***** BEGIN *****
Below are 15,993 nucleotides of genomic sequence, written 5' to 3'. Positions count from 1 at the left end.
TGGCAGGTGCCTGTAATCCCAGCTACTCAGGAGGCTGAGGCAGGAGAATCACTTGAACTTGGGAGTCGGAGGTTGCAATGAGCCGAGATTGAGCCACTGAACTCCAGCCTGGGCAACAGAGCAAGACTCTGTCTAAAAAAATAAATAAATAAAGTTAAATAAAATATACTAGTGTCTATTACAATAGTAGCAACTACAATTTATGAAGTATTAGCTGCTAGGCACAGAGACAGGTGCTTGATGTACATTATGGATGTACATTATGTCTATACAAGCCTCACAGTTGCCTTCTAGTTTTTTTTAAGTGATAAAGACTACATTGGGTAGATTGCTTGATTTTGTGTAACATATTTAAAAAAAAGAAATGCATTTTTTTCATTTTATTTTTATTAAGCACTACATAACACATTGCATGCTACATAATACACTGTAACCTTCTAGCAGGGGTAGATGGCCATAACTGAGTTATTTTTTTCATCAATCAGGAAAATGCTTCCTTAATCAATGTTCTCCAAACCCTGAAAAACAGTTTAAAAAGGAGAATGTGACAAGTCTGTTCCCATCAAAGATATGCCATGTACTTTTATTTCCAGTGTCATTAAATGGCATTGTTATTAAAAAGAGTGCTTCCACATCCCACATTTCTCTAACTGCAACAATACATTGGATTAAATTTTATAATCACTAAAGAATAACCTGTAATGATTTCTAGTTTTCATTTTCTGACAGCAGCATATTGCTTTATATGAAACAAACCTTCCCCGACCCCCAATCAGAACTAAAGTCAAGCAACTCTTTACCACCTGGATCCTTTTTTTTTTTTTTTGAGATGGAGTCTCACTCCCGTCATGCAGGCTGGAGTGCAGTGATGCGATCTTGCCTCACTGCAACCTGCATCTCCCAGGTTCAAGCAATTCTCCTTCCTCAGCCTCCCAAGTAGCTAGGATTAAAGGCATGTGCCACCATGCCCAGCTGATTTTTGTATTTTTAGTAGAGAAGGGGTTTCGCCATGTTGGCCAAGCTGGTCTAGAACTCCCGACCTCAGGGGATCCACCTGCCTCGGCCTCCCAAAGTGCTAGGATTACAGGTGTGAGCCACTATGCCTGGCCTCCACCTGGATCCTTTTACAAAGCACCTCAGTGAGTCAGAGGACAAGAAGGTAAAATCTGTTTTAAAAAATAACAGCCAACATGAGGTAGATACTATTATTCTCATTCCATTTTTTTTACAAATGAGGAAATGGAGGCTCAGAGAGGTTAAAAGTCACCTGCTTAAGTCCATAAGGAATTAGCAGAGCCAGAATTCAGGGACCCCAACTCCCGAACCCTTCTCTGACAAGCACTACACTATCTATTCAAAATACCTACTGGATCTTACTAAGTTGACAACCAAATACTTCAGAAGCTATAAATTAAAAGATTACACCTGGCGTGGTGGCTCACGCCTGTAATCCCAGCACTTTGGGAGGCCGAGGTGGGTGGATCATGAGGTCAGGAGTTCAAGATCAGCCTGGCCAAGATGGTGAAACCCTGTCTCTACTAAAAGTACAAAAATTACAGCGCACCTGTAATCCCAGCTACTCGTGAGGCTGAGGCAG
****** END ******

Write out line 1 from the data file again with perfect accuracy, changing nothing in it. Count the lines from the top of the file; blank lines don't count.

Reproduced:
Below are 15,993 nucleotides of genomic sequence, written 5' to 3'. Positions count from 1 at the left end.